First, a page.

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Could you be a local councillor?

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Are you passionate about your community? Make a change and become a councillor

By now, everyone has heard the name, Jackie Weaver who made headlines after footage of a parish council meeting she was taking part in went viral. But, did you know there are over 2,000 local (parish and town) council elections taking place this year, including in Westbury and Wiltshire in May?

Are you passionate about your community? Do you want to help make a long-lasting change? Do you have innovative ideas for the council? Do you have concerns about a specific issue and want to do something about it? If this is you, then your community needs you. 

The local elections on 6th May will also decide the make-up of Wiltshire Council for the next four years. Local people can also put themselves forward to stand as a councillor for Wiltshire. Some representatives are members of both their town and Wiltshire councils, but someone can stand for election to one of the councils, or both.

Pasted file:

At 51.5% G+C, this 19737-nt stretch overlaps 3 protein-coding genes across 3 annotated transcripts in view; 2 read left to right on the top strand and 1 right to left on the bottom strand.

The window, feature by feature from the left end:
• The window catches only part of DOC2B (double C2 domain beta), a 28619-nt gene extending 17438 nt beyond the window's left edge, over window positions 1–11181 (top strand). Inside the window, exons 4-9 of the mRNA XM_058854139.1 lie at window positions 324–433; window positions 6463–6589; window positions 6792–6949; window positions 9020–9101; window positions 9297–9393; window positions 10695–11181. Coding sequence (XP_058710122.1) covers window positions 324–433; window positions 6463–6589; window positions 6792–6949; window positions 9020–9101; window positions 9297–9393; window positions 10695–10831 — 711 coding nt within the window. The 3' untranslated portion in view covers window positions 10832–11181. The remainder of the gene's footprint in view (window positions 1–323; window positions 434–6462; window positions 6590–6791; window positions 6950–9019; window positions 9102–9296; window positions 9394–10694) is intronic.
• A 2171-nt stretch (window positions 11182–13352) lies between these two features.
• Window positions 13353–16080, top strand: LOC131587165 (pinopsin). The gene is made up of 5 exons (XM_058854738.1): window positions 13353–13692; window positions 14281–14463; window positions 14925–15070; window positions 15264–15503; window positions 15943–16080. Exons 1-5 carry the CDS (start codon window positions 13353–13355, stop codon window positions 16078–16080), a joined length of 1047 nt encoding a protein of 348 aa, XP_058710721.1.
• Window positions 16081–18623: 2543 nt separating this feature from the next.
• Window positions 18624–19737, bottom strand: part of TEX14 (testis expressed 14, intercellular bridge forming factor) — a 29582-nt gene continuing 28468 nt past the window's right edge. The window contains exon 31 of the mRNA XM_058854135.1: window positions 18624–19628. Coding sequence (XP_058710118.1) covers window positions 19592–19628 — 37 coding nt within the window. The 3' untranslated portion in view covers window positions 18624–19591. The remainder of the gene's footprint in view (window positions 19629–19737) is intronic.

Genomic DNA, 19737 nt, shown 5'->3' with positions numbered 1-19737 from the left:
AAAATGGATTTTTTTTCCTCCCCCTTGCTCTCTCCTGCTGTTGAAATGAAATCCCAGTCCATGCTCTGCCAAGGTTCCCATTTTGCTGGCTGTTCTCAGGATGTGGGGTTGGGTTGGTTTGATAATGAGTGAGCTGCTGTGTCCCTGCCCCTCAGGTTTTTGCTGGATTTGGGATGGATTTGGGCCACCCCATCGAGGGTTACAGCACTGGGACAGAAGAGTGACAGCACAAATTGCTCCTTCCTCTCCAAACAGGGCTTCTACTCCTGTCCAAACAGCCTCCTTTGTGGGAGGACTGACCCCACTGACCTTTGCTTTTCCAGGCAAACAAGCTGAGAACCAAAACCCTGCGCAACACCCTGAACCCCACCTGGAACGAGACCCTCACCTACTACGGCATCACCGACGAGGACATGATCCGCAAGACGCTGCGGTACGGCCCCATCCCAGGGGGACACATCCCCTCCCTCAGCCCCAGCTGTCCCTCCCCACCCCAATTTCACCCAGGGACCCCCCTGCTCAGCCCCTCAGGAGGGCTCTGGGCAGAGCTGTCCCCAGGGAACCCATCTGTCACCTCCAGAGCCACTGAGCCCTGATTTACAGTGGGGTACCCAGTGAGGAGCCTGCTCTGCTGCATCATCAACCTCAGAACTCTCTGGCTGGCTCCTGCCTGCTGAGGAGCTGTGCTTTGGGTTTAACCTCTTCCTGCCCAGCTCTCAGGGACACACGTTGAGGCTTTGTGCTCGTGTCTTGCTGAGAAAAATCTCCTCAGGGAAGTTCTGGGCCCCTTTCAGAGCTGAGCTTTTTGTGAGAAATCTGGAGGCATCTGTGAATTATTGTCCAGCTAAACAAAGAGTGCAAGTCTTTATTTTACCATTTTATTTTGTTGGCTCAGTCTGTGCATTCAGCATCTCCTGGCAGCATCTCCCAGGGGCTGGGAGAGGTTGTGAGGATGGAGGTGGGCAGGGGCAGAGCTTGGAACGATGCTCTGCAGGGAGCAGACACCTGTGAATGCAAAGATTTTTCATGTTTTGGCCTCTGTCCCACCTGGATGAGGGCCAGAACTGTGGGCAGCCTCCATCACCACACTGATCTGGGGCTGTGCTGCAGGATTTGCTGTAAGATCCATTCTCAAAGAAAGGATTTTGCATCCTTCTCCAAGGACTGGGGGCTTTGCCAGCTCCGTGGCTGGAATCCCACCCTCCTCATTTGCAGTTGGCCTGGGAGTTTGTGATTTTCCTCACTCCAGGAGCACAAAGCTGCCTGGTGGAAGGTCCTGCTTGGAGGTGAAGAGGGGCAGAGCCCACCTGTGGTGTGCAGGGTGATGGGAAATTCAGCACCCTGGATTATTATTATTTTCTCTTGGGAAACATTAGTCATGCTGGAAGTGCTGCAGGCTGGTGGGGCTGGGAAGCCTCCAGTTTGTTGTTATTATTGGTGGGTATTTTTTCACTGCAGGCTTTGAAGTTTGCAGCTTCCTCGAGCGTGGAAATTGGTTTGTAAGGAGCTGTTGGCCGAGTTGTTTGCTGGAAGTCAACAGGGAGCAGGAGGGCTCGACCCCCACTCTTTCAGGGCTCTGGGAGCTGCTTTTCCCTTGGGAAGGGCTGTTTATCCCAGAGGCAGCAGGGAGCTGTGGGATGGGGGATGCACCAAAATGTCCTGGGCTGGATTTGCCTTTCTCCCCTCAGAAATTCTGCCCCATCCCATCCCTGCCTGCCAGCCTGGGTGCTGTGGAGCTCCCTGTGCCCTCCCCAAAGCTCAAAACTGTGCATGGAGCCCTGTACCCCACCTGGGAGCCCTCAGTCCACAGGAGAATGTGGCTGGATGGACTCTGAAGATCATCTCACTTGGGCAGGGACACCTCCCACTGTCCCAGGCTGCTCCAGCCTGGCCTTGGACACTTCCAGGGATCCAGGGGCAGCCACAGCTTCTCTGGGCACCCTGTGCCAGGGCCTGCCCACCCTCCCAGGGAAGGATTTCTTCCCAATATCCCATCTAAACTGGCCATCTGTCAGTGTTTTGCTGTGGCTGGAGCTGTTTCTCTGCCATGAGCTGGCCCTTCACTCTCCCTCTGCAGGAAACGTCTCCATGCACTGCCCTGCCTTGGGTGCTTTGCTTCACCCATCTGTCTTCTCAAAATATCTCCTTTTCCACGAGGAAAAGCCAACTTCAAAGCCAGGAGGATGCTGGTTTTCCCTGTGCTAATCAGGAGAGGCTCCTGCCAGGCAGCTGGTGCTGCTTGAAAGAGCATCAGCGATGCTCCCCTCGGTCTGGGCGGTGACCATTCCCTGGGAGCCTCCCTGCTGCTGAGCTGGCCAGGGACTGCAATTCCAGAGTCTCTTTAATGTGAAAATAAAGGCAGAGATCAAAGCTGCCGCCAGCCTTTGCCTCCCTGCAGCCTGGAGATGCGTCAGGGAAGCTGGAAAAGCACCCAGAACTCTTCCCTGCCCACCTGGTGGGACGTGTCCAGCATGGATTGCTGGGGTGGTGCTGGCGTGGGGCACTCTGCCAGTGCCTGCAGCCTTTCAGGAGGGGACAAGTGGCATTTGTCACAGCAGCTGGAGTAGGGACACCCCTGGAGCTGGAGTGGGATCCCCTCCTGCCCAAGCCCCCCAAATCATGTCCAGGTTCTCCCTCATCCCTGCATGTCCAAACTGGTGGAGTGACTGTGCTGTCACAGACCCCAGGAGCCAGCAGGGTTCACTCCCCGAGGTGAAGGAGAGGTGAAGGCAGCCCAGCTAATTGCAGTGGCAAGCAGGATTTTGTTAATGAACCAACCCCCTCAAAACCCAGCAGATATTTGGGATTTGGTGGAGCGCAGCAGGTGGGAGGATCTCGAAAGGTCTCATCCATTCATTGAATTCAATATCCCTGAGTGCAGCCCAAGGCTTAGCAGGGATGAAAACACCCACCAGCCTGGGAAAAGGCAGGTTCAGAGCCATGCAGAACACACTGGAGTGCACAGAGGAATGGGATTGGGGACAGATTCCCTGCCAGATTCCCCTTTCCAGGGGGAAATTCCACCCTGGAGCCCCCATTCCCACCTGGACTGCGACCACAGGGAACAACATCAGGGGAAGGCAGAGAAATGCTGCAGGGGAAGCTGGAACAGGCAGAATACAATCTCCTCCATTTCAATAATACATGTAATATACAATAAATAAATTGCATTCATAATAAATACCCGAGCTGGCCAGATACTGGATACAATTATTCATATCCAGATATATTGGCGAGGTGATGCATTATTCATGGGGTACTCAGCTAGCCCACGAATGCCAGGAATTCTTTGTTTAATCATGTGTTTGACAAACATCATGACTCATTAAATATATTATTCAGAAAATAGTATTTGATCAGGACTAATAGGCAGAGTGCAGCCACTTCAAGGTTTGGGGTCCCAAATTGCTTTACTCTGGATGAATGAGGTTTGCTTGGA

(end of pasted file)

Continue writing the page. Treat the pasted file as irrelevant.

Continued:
The National Association of Local Councils (NALC) is looking for people from all backgrounds and experiences who reflect their community to put themselves forward for election this May, as part of its #MakeAChange campaign.

Local councils are the first tier of local government and make a massive difference to local people’s quality of life. They run numerous services — many you will see day-to-day, but some are less known. 

White Horse News has asked Westbury Town and Wiltshire councillors for an insight into the work they do. 

Visit www.nalc.gov.uk    /elections to find out more about how you can become a councillor. Or go to Westbury Town Council’s and Wiltshire Council’s websites

Roll your sleeves up and get involved!